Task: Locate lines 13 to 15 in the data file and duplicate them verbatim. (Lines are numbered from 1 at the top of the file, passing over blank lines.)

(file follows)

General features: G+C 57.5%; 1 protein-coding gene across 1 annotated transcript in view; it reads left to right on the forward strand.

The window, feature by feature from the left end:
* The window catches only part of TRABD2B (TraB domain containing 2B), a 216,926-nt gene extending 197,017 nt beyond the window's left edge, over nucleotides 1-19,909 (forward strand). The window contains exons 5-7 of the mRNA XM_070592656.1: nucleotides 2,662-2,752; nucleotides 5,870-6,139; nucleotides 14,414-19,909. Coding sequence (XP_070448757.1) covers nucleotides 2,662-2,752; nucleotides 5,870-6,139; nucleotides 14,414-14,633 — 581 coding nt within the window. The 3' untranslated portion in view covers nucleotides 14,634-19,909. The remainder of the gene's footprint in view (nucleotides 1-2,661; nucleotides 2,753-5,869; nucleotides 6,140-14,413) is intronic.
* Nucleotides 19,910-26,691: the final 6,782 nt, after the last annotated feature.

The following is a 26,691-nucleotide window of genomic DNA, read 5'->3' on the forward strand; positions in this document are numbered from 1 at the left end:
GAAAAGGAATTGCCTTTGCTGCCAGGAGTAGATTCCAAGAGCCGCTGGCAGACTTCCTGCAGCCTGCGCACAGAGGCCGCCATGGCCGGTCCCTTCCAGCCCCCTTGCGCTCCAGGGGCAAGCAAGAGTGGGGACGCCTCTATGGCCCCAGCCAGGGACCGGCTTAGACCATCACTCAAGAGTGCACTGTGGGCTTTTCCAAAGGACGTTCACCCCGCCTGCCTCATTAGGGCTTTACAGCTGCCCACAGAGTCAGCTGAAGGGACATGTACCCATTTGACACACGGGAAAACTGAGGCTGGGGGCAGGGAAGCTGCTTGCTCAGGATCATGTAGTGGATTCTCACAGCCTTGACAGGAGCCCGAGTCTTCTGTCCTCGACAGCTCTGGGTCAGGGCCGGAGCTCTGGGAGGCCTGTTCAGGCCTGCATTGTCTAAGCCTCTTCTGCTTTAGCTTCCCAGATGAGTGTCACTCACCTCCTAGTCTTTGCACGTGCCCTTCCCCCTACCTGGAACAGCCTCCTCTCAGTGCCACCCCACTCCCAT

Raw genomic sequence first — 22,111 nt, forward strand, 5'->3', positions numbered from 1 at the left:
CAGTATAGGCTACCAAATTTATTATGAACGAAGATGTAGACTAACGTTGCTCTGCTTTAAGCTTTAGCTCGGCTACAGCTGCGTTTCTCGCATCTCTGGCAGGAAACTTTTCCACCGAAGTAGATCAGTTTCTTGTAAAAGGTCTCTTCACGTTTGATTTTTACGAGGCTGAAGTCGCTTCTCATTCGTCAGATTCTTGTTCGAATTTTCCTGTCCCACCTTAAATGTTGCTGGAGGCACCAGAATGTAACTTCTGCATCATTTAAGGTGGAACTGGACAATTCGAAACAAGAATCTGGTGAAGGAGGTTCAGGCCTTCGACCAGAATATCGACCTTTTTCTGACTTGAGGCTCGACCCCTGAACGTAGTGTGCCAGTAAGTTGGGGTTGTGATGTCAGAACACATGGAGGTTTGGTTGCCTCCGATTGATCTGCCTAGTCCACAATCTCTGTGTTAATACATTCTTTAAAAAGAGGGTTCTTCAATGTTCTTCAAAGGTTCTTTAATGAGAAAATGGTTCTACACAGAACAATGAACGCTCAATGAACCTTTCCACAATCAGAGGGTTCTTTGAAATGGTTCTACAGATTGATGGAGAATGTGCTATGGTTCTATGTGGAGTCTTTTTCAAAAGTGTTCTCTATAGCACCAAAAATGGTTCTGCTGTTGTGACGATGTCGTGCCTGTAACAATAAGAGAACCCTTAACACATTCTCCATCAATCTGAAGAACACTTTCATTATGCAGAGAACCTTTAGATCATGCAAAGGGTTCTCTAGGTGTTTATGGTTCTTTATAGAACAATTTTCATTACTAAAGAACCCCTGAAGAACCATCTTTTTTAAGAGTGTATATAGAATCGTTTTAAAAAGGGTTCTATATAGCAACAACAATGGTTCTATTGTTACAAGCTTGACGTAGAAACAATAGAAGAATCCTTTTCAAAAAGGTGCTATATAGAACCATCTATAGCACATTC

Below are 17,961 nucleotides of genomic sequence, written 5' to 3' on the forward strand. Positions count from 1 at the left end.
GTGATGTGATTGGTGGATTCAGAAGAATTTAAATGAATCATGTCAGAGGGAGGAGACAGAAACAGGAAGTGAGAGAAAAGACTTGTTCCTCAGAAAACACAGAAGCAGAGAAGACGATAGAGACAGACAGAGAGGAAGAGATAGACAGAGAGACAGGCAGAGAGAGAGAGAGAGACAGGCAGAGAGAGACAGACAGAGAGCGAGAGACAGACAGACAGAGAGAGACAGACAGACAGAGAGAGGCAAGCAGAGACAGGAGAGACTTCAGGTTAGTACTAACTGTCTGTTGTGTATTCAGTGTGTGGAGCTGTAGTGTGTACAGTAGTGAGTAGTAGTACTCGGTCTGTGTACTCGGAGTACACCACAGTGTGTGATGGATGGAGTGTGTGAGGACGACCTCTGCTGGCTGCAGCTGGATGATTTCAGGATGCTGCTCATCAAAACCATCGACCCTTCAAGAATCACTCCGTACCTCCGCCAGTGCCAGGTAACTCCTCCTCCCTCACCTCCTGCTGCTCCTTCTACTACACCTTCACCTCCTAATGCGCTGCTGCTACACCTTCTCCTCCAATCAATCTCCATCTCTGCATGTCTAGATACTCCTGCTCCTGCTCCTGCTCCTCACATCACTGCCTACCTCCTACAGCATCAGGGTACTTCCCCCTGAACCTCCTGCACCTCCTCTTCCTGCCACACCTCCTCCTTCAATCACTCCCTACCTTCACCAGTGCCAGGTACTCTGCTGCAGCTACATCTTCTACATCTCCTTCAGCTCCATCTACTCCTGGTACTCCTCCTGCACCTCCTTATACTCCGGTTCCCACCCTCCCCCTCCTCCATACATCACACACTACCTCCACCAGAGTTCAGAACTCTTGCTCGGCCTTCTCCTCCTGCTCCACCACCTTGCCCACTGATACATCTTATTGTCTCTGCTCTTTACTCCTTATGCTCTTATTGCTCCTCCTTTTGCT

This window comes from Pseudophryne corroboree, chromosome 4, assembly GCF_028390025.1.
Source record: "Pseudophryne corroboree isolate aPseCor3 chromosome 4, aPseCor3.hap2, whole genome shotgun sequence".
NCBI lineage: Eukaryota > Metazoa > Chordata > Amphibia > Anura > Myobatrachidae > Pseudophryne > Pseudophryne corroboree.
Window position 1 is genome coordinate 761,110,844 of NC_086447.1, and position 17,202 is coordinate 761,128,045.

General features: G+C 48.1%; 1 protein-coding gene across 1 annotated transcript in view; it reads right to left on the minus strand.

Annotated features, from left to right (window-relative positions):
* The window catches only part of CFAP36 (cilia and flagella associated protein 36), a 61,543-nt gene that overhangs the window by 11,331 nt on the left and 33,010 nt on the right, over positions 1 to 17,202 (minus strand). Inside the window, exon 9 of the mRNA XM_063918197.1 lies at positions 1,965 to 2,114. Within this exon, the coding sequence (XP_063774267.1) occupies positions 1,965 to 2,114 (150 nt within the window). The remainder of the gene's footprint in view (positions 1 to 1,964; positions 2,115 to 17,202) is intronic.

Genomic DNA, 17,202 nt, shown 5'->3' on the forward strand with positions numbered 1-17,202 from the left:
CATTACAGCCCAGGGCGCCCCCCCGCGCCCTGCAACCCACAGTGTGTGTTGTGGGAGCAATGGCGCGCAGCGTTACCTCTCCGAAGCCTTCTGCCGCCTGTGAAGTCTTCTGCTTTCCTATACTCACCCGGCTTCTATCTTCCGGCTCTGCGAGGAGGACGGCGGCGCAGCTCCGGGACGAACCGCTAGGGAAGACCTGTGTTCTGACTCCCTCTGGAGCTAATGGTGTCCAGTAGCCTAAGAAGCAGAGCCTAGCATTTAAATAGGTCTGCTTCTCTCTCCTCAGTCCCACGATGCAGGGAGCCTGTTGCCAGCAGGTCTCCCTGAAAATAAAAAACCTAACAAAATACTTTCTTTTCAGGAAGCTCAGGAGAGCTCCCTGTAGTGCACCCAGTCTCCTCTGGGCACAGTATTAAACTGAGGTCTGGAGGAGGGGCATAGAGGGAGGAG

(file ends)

NCBI lineage: Eukaryota > Metazoa > Chordata > Amphibia > Anura > Myobatrachidae > Pseudophryne > Pseudophryne corroboree.
Window position 1 is genome coordinate 761,110,844 of NC_086447.1, and position 17,202 is coordinate 761,128,045.

General features: G+C 48.1%; 1 protein-coding gene across 1 annotated transcript in view; it reads right to left on the minus strand.